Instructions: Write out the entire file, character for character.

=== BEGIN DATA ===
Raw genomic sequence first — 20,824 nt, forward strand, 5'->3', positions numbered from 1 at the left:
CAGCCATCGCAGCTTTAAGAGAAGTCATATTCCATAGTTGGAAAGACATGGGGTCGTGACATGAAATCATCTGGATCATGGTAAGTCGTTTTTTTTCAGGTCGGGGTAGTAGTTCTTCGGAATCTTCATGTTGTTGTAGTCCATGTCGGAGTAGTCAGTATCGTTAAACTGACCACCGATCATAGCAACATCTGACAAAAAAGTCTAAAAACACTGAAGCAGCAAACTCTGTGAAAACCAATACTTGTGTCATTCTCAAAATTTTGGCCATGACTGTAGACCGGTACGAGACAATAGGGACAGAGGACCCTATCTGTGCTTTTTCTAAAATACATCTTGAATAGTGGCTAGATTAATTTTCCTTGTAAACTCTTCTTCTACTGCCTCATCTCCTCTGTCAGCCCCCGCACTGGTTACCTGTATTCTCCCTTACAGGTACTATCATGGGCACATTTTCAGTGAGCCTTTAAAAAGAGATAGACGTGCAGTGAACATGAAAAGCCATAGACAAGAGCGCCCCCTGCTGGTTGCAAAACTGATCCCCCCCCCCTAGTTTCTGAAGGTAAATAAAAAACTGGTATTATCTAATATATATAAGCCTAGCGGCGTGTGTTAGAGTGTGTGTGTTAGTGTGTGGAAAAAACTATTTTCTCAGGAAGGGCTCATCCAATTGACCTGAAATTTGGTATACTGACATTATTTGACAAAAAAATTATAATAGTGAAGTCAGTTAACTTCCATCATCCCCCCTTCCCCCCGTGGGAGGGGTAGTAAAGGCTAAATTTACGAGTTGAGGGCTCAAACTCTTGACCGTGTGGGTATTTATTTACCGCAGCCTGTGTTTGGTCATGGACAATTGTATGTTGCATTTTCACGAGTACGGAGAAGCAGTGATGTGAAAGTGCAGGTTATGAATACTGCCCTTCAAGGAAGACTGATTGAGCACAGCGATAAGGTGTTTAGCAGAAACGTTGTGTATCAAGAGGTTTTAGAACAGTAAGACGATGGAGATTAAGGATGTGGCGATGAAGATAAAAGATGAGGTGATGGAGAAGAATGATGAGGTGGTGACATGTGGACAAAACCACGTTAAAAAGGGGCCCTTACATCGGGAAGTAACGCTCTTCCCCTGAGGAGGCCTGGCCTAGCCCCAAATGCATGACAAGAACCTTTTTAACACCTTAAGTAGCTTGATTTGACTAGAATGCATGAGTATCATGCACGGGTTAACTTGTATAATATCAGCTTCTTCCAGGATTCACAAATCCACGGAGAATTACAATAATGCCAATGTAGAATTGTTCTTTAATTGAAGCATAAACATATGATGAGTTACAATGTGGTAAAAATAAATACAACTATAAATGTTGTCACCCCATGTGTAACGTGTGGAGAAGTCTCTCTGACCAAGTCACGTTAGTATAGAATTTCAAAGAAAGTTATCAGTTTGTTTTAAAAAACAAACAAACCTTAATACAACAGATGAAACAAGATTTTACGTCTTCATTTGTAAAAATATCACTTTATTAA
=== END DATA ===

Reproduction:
Raw genomic sequence first — 20,824 nt, forward strand, 5'->3', positions numbered from 1 at the left:
CAGCCATCGCAGCTTTAAGAGAAGTCATATTCCATAGTTGGAAAGACATGGGGTCGTGACATGAAATCATCTGGATCATGGTAAGTCGTTTTTTTTCAGGTCGGGGTAGTAGTTCTTCGGAATCTTCATGTTGTTGTAGTCCATGTCGGAGTAGTCAGTATCGTTAAACTGACCACCGATCATAGCAACATCTGACAAAAAAGTCTAAAAACACTGAAGCAGCAAACTCTGTGAAAACCAATACTTGTGTCATTCTCAAAATTTTGGCCATGACTGTAGACCGGTACGAGACAATAGGGACAGAGGACCCTATCTGTGCTTTTTCTAAAATACATCTTGAATAGTGGCTAGATTAATTTTCCTTGTAAACTCTTCTTCTACTGCCTCATCTCCTCTGTCAGCCCCCGCACTGGTTACCTGTATTCTCCCTTACAGGTACTATCATGGGCACATTTTCAGTGAGCCTTTAAAAAGAGATAGACGTGCAGTGAACATGAAAAGCCATAGACAAGAGCGCCCCCTGCTGGTTGCAAAACTGATCCCCCCCCCCTAGTTTCTGAAGGTAAATAAAAAACTGGTATTATCTAATATATATAAGCCTAGCGGCGTGTGTTAGAGTGTGTGTGTTAGTGTGTGGAAAAAACTATTTTCTCAGGAAGGGCTCATCCAATTGACCTGAAATTTGGTATACTGACATTATTTGACAAAAAAATTATAATAGTGAAGTCAGTTAACTTCCATCATCCCCCCTTCCCCCCGTGGGAGGGGTAGTAAAGGCTAAATTTACGAGTTGAGGGCTCAAACTCTTGACCGTGTGGGTATTTATTTACCGCAGCCTGTGTTTGGTCATGGACAATTGTATGTTGCATTTTCACGAGTACGGAGAAGCAGTGATGTGAAAGTGCAGGTTATGAATACTGCCCTTCAAGGAAGACTGATTGAGCACAGCGATAAGGTGTTTAGCAGAAACGTTGTGTATCAAGAGGTTTTAGAACAGTAAGACGATGGAGATTAAGGATGTGGCGATGAAGATAAAAGATGAGGTGATGGAGAAGAATGATGAGGTGGTGACATGTGGACAAAACCACGTTAAAAAGGGGCCCTTACATCGGGAAGTAACGCTCTTCCCCTGAGGAGGCCTGGCCTAGCCCCAAATGCATGACAAGAACCTTTTTAACACCTTAAGTAGCTTGATTTGACTAGAATGCATGAGTATCATGCACGGGTTAACTTGTATAATATCAGCTTCTTCCAGGATTCACAAATCCACGGAGAATTACAATAATGCCAATGTAGAATTGTTCTTTAATTGAAGCATAAACATATGATGAGTTACAATGTGGTAAAAATAAATACAACTATAAATGTTGTCACCCCATGTGTAACGTGTGGAGAAGTCTCTCTGACCAAGTCACGTTAGTATAGAATTTCAAAGAAAGTTATCAGTTTGTTTTAAAAAACAAACAAACCTTAATACAACAGATGAAACAAGATTTTACGTCTTCATTTGTAAAAATATCACTTTATTAA